Get both at www.midwayusa.com if you're not already getting their catalogs, get one of those to.
Weidners www.wideners.com & Graf & Sons www.grafs.com are also good sources.

January 3, 2003, 01:59 PM
Turret press
Powder through expander die
digital scale (like the PACT BBK)
dial caliper
Impact bullet puller
chronograph (like the PACT 1)

January 3, 2003, 02:10 PM
I also started with the Anniversary Kit. I haven't used the Turret Press, but lots of people seem to like them. Definitely check out Midway; they often have the kit on sale.

I like the idea of 2 sets of dies (1 for 38 and another for 357) so you don't have to keep adjusting them.

January 4, 2003, 06:11 PM
RCBS hands down!:)
When "I" brake something:uhoh: They replace it N/C:)

January 5, 2003, 06:15 AM
i am not a fan of lee, so i'll reccomend nothing of their product line.

since all of the ammo made is going to be handgun ammo, i'd go for a progressive set-up. if you were going to load any rifle ammo at all, the single stage set up is superior.

January 9, 2003, 09:25 PM
A turret press gives a new handloader the simplicity of a single stage press, without having to re-set dies every time he wants to switch to a different operation.

January 10, 2003, 08:28 AM
In your position, I'd start with the Deluxe pistol reloading kit. It's got everything you need except a puller and caliper. The auto index is worth getting, as is the pro auto disk update. The scale isn't great, but it does work. Mine has loaded tens of thousands with no problems.

(link for refrence only, buy it somewhere else)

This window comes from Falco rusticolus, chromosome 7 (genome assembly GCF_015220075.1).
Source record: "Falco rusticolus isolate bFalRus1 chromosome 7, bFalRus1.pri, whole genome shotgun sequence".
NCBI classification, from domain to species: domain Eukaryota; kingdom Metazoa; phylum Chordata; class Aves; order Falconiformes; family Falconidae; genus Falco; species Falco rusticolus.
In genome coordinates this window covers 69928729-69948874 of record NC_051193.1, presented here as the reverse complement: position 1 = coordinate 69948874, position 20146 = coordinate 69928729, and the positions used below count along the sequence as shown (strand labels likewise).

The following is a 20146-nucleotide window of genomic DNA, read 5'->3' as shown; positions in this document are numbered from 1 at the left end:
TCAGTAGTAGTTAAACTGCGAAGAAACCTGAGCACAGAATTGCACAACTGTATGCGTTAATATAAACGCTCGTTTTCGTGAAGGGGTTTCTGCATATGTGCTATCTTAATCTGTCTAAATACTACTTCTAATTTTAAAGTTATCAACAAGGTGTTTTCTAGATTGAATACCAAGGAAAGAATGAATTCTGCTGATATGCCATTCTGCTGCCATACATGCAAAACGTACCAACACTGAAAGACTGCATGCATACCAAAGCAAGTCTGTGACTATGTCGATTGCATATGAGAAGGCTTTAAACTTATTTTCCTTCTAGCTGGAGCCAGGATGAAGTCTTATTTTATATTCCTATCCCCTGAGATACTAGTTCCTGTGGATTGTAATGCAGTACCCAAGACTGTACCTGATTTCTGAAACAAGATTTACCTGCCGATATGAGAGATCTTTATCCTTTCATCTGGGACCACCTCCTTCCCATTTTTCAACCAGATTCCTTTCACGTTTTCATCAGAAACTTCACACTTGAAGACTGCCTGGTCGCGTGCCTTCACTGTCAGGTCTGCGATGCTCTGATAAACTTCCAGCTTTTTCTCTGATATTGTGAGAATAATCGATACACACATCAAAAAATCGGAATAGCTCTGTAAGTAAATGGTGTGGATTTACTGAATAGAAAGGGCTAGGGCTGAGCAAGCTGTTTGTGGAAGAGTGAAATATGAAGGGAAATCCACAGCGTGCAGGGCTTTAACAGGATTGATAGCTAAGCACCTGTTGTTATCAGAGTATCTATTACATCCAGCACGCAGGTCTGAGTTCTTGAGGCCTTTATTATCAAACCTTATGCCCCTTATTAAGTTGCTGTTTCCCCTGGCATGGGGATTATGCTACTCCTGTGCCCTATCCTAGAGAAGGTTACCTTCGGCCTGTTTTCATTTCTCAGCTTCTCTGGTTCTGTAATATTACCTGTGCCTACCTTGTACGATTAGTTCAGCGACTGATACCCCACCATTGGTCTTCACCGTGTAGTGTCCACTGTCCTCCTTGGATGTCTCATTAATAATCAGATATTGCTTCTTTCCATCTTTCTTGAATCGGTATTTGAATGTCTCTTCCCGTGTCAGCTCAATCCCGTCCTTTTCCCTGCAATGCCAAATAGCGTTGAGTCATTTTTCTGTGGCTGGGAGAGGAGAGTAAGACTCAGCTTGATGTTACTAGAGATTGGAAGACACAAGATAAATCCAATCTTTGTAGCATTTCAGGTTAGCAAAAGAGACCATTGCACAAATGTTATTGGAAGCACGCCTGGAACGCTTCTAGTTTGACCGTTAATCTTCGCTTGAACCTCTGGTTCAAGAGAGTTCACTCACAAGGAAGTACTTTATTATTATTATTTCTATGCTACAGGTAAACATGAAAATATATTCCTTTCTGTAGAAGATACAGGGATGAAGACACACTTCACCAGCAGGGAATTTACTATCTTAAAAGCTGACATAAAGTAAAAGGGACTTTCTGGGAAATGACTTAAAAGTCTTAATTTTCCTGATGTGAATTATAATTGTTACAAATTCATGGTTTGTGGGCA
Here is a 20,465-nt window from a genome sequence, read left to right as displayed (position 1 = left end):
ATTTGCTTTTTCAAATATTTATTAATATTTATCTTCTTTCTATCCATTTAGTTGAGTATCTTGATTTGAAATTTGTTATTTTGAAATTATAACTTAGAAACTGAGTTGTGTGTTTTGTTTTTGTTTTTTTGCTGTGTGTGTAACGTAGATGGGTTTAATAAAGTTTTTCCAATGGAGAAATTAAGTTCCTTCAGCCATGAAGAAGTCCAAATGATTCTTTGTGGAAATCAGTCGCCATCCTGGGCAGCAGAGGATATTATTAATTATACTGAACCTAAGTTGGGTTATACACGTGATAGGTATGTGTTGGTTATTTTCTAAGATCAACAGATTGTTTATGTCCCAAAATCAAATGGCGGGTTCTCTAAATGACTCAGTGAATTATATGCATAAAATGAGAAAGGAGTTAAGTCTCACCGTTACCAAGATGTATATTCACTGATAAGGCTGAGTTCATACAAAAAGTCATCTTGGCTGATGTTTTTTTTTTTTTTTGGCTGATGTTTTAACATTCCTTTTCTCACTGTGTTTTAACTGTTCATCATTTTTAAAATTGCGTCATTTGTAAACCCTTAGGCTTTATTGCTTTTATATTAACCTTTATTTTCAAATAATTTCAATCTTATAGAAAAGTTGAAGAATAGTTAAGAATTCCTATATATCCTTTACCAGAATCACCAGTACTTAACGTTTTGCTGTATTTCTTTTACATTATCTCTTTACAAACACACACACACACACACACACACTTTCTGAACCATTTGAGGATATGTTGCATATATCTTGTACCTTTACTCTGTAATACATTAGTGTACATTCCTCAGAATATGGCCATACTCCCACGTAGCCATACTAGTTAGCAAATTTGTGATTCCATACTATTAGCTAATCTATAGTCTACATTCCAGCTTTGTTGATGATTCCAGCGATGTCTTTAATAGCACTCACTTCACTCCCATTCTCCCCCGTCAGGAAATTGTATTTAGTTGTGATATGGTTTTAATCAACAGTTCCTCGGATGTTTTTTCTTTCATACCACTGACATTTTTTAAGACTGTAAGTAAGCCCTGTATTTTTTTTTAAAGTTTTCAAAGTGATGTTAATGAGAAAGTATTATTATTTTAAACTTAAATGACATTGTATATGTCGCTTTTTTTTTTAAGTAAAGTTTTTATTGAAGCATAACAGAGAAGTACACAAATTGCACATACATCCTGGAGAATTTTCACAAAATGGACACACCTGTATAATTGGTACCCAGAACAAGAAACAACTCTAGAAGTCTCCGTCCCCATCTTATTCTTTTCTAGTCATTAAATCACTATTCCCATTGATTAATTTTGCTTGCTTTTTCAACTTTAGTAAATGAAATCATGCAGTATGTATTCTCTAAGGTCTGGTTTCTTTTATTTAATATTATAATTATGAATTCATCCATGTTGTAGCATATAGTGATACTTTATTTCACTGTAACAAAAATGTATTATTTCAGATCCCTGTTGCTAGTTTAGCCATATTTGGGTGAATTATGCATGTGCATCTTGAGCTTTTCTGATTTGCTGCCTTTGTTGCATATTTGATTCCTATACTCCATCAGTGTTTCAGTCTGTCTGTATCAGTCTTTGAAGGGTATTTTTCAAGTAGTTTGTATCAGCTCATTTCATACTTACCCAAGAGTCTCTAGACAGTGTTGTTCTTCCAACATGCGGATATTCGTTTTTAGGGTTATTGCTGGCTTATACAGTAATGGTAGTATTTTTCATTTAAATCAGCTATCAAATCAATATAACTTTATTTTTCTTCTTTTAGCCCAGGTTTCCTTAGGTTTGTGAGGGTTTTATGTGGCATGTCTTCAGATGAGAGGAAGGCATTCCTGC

Freedom in theSkies
January 10, 2003, 11:24 AM
I still prefer the Speer #13 manual. There is a lot of really solid info on how, why and why not.
Lee is an inexpensive way to get started in the reloading hobby. RCBS or Dillon are more expensive, but I feel the after sale factory service is the best in the industry.

happy old sailor
January 11, 2003, 02:04 PM
a progressive press can run an experienced reloader nuts trying to get it set up and running. without ANY experience, best to keep things simple until experience is gained and you know what you are looking at/for.

bullet puller ? i have these and have not used them in years. i just pinch my mistakes with the pliers and chunk em into the discard box. why spend fifty cents of my time trying to save a ten cent article.

caliper for oal ? for pistol, i crimp in the crimp grove. for rifle, i have prepared dummy rounds for each gun (no pwdr/primer). use them to adjust my dies for diff projectiles. no technology involved. case length guage is used to check stretched cases. again, no technology, just an inexpensive piece of metal with some notches in it.

other makers than Lee produce turret machines that will load everything up to, but not including, 50BMG. Dillon makes a little turret mdl too. i have a 40 yr old Lyman Spar T that has 3 sets of rifle dies living on it for about the same 40 yrs.

keep it simple. learn to swim in shallow water. progressives are super nice, until it goes boggle boggle. then the turtle passes the hare.